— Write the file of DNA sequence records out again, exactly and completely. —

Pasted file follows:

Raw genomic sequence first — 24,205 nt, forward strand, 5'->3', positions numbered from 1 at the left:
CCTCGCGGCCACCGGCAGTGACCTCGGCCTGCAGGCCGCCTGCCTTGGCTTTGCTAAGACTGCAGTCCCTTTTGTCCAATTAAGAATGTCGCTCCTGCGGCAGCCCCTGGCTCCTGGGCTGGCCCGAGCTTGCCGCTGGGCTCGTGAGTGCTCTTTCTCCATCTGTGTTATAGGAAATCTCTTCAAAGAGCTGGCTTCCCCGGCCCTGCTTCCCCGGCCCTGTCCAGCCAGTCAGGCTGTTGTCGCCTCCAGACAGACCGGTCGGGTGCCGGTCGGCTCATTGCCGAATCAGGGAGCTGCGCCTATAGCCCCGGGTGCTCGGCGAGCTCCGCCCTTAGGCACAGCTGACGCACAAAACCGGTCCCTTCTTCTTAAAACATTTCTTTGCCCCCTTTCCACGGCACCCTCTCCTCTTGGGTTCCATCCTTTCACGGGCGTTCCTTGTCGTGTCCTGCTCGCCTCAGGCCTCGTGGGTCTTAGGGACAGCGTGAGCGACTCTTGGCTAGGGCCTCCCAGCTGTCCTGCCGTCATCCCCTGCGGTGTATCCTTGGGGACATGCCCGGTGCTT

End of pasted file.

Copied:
Raw genomic sequence first — 24,205 nt, forward strand, 5'->3', positions numbered from 1 at the left:
CCTCGCGGCCACCGGCAGTGACCTCGGCCTGCAGGCCGCCTGCCTTGGCTTTGCTAAGACTGCAGTCCCTTTTGTCCAATTAAGAATGTCGCTCCTGCGGCAGCCCCTGGCTCCTGGGCTGGCCCGAGCTTGCCGCTGGGCTCGTGAGTGCTCTTTCTCCATCTGTGTTATAGGAAATCTCTTCAAAGAGCTGGCTTCCCCGGCCCTGCTTCCCCGGCCCTGTCCAGCCAGTCAGGCTGTTGTCGCCTCCAGACAGACCGGTCGGGTGCCGGTCGGCTCATTGCCGAATCAGGGAGCTGCGCCTATAGCCCCGGGTGCTCGGCGAGCTCCGCCCTTAGGCACAGCTGACGCACAAAACCGGTCCCTTCTTCTTAAAACATTTCTTTGCCCCCTTTCCACGGCACCCTCTCCTCTTGGGTTCCATCCTTTCACGGGCGTTCCTTGTCGTGTCCTGCTCGCCTCAGGCCTCGTGGGTCTTAGGGACAGCGTGAGCGACTCTTGGCTAGGGCCTCCCAGCTGTCCTGCCGTCATCCCCTGCGGTGTATCCTTGGGGACATGCCCGGTGCTT